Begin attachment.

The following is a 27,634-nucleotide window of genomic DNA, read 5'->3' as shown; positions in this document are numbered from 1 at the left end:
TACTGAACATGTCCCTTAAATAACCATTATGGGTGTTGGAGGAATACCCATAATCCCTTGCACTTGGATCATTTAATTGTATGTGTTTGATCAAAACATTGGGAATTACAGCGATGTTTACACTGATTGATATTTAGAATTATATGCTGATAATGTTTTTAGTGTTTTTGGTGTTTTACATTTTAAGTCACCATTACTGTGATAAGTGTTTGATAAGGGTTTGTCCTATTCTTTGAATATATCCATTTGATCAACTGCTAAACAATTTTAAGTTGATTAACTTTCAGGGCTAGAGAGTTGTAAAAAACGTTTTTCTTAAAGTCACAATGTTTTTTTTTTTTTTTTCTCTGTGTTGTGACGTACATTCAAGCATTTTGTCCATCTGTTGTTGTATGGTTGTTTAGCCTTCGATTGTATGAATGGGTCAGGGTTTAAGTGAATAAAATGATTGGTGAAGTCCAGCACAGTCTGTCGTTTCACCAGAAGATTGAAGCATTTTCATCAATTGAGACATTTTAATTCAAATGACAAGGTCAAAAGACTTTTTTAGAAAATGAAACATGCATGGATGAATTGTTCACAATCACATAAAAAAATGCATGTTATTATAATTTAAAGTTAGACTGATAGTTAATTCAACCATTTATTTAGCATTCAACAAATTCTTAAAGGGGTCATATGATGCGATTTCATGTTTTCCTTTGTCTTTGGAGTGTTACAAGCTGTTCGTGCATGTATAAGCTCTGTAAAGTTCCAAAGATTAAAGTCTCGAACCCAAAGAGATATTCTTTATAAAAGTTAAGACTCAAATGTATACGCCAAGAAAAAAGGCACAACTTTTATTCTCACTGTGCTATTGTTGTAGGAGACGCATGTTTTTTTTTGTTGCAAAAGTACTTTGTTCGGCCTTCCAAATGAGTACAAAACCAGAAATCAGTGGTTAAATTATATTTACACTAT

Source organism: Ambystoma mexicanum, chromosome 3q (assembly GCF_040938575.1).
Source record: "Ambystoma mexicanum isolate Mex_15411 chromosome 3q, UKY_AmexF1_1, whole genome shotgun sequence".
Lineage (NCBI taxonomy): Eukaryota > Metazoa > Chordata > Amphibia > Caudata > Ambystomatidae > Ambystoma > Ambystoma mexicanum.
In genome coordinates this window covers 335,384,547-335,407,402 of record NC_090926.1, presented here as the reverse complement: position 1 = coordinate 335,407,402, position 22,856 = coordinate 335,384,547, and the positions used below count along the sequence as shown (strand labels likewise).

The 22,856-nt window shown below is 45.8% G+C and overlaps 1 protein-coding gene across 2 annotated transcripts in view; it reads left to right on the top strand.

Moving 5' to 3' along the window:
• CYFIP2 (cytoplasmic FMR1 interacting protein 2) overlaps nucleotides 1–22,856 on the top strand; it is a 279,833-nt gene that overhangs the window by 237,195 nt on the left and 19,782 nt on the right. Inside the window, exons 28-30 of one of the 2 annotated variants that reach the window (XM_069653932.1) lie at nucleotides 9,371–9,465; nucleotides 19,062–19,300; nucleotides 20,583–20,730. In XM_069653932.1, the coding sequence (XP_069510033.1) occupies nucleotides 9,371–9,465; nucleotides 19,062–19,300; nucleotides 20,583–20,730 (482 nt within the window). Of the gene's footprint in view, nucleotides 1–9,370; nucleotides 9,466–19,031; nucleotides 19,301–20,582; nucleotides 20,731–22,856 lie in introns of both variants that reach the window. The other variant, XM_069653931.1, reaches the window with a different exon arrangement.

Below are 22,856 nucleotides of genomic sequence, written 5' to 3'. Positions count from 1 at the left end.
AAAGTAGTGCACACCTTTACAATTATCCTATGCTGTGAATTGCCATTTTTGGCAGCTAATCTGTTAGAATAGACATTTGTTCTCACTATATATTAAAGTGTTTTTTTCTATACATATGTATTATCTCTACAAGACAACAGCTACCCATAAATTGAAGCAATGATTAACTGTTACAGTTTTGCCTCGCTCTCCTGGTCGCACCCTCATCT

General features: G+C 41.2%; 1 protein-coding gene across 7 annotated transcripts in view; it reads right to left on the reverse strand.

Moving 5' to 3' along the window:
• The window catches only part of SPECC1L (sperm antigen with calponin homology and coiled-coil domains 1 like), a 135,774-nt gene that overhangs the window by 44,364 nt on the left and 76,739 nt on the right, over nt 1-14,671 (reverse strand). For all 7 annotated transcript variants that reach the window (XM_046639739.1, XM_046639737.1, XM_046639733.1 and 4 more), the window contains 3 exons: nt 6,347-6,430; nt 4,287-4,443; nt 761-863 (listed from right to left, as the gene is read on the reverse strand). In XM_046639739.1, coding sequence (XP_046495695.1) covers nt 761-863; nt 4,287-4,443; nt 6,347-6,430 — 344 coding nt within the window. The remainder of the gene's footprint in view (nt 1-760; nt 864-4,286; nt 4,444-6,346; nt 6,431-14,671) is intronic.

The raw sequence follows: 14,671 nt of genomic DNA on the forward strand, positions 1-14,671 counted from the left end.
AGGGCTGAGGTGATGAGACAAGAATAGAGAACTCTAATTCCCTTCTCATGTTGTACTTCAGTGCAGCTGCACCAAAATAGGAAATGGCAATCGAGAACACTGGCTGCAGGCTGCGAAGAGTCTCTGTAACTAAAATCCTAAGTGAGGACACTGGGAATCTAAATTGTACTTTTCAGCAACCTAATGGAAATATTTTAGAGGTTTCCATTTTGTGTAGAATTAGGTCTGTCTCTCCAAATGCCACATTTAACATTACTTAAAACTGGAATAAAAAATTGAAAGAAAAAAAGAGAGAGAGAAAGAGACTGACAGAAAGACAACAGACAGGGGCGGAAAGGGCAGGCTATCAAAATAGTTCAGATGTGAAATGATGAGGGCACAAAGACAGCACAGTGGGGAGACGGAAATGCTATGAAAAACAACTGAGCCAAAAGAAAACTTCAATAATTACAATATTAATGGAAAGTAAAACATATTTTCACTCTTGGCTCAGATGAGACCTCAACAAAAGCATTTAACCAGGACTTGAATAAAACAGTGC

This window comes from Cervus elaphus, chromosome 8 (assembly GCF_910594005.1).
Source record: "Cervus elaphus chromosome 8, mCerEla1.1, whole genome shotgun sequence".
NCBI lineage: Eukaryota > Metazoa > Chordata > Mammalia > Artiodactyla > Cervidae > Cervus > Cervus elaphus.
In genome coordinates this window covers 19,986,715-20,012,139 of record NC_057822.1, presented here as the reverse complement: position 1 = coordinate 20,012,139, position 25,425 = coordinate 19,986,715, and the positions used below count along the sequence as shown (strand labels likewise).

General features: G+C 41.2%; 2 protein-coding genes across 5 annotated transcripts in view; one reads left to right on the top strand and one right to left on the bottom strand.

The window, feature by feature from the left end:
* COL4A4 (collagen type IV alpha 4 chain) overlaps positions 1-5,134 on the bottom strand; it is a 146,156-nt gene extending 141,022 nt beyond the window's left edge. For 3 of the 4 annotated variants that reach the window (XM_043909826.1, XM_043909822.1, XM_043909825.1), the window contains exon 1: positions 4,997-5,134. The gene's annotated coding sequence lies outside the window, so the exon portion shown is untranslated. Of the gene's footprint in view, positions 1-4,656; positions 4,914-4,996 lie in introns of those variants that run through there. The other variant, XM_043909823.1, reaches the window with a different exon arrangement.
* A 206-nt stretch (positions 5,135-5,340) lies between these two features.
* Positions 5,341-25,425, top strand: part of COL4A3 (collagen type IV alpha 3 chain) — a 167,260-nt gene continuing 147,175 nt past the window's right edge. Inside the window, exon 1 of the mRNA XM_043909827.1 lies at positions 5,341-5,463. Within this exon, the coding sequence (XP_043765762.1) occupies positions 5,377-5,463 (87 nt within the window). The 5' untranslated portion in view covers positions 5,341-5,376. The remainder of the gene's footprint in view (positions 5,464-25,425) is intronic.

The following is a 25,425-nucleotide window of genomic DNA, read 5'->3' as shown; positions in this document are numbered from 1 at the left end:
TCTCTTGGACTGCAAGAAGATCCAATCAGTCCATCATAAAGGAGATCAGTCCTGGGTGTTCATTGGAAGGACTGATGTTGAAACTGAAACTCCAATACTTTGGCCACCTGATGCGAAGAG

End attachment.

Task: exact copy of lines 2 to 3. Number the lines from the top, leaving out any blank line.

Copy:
TACTGAACATGTCCCTTAAATAACCATTATGGGTGTTGGAGGAATACCCATAATCCCTTGCACTTGGATCATTTAATTGTATGTGTTTGATCAAAACATTGGGAATTACAGCGATGTTTACACTGATTGATATTTAGAATTATATGCTGATAATGTTTTTAGTGTTTTTGGTGTTTTACATTTTAAGTCACCATTACTGTGATAAGTGTTTGATAAGGGTTTGTCCTATTCTTTGAATATATCCATTTGATCAACTGCTAAACAATTTTAAGTTGATTAACTTTCAGGGCTAGAGAGTTGTAAAAAACGTTTTTCTTAAAGTCACAATGTTTTTTTTTTTTTTTTCTCTGTGTTGTGACGTACATTCAAGCATTTTGTCCATCTGTTGTTGTATGGTTGTTTAGCCTTCGATTGTATGAATGGGTCAGGGTTTAAGTGAATAAAATGATTGGTGAAGTCCAGCACAGTCTGTCGTTTCACCAGAAGATTGAAGCATTTTCATCAATTGAGACATTTTAATTCAAATGACAAGGTCAAAAGACTTTTTTAGAAAATGAAACATGCATGGATGAATTGTTCACAATCACATAAAAAAATGCATGTTATTATAATTTAAAGTTAGACTGATAGTTAATTCAACCATTTATTTAGCATTCAACAAATTCTTAAAGGGGTCATATGATGCGATTTCATGTTTTCCTTTGTCTTTGGAGTGTTACAAGCTGTTCGTGCATGTATAAGCTCTGTAAAGTTCCAAAGATTAAAGTCTCGAACCCAAAGAGATATTCTTTATAAAAGTTAAGACTCAAATGTATACGCCAAGAAAAAAGGCACAACTTTTATTCTCACTGTGCTATTGTTGTAGGAGACGCATGTTTTTTTTTGTTGCAAAAGTACTTTGTTCGGCCTTCCAAATGAGTACAAAACCAGAAATCAGTGGTTAAATTATATTTACACTAT

Source organism: Ambystoma mexicanum, chromosome 3q (assembly GCF_040938575.1).